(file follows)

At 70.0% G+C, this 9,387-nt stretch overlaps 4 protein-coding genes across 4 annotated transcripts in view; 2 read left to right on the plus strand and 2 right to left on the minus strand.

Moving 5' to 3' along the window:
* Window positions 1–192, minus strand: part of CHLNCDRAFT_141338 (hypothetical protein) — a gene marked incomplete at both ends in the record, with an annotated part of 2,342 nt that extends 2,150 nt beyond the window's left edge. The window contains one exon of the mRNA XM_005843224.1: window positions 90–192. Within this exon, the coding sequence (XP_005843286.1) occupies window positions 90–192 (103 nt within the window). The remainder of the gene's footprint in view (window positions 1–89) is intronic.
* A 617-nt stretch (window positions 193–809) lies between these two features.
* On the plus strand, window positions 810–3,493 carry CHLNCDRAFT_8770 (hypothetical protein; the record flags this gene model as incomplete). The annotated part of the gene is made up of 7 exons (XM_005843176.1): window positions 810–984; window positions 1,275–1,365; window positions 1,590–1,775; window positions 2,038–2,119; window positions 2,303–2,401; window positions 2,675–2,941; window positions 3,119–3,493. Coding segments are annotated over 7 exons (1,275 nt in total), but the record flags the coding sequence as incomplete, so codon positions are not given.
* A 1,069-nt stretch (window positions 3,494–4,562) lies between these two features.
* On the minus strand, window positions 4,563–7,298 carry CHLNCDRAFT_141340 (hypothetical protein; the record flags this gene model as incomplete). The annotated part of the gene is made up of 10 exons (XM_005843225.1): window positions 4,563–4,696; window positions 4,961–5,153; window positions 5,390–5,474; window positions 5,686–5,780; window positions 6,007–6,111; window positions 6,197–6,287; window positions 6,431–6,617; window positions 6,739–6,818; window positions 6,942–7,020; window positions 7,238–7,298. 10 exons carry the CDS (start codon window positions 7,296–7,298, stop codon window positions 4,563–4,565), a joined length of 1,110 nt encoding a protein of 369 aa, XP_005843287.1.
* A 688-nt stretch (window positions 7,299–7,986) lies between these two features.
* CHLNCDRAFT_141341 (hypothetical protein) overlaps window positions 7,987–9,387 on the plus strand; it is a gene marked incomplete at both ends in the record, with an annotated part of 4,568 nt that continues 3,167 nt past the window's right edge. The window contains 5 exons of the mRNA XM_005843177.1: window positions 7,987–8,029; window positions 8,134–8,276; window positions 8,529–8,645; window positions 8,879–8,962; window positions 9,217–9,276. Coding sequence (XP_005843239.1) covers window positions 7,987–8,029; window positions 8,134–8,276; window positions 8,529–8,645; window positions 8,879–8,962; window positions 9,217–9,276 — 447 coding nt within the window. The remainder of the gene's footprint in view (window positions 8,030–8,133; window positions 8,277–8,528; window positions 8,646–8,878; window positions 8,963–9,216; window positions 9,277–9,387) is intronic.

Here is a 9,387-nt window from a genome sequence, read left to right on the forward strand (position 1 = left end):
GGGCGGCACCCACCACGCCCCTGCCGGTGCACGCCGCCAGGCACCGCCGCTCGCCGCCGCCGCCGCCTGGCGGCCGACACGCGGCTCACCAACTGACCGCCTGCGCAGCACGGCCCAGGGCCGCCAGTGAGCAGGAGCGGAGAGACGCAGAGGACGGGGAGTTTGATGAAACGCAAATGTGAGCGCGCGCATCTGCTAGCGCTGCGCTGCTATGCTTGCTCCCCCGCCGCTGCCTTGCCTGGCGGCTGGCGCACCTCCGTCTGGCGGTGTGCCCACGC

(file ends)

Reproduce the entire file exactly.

At 70.0% G+C, this 9,387-nt stretch overlaps 4 protein-coding genes across 4 annotated transcripts in view; 2 read left to right on the plus strand and 2 right to left on the minus strand.

Moving 5' to 3' along the window:
* Window positions 1–192, minus strand: part of CHLNCDRAFT_141338 (hypothetical protein) — a gene marked incomplete at both ends in the record, with an annotated part of 2,342 nt that extends 2,150 nt beyond the window's left edge. The window contains one exon of the mRNA XM_005843224.1: window positions 90–192. Within this exon, the coding sequence (XP_005843286.1) occupies window positions 90–192 (103 nt within the window). The remainder of the gene's footprint in view (window positions 1–89) is intronic.
* A 617-nt stretch (window positions 193–809) lies between these two features.
* On the plus strand, window positions 810–3,493 carry CHLNCDRAFT_8770 (hypothetical protein; the record flags this gene model as incomplete). The annotated part of the gene is made up of 7 exons (XM_005843176.1): window positions 810–984; window positions 1,275–1,365; window positions 1,590–1,775; window positions 2,038–2,119; window positions 2,303–2,401; window positions 2,675–2,941; window positions 3,119–3,493. Coding segments are annotated over 7 exons (1,275 nt in total), but the record flags the coding sequence as incomplete, so codon positions are not given.
* A 1,069-nt stretch (window positions 3,494–4,562) lies between these two features.
* On the minus strand, window positions 4,563–7,298 carry CHLNCDRAFT_141340 (hypothetical protein; the record flags this gene model as incomplete). The annotated part of the gene is made up of 10 exons (XM_005843225.1): window positions 4,563–4,696; window positions 4,961–5,153; window positions 5,390–5,474; window positions 5,686–5,780; window positions 6,007–6,111; window positions 6,197–6,287; window positions 6,431–6,617; window positions 6,739–6,818; window positions 6,942–7,020; window positions 7,238–7,298. 10 exons carry the CDS (start codon window positions 7,296–7,298, stop codon window positions 4,563–4,565), a joined length of 1,110 nt encoding a protein of 369 aa, XP_005843287.1.
* A 688-nt stretch (window positions 7,299–7,986) lies between these two features.
* CHLNCDRAFT_141341 (hypothetical protein) overlaps window positions 7,987–9,387 on the plus strand; it is a gene marked incomplete at both ends in the record, with an annotated part of 4,568 nt that continues 3,167 nt past the window's right edge. The window contains 5 exons of the mRNA XM_005843177.1: window positions 7,987–8,029; window positions 8,134–8,276; window positions 8,529–8,645; window positions 8,879–8,962; window positions 9,217–9,276. Coding sequence (XP_005843239.1) covers window positions 7,987–8,029; window positions 8,134–8,276; window positions 8,529–8,645; window positions 8,879–8,962; window positions 9,217–9,276 — 447 coding nt within the window. The remainder of the gene's footprint in view (window positions 8,030–8,133; window positions 8,277–8,528; window positions 8,646–8,878; window positions 8,963–9,216; window positions 9,277–9,387) is intronic.

Here is a 9,387-nt window from a genome sequence, read left to right on the forward strand (position 1 = left end):
GGGCGGCACCCACCACGCCCCTGCCGGTGCACGCCGCCAGGCACCGCCGCTCGCCGCCGCCGCCGCCTGGCGGCCGACACGCGGCTCACCAACTGACCGCCTGCGCAGCACGGCCCAGGGCCGCCAGTGAGCAGGAGCGGAGAGACGCAGAGGACGGGGAGTTTGATGAAACGCAAATGTGAGCGCGCGCATCTGCTAGCGCTGCGCTGCTATGCTTGCTCCCCCGCCGCTGCCTTGCCTGGCGGCTGGCGCACCTCCGTCTGGCGGTGTGCCCACGC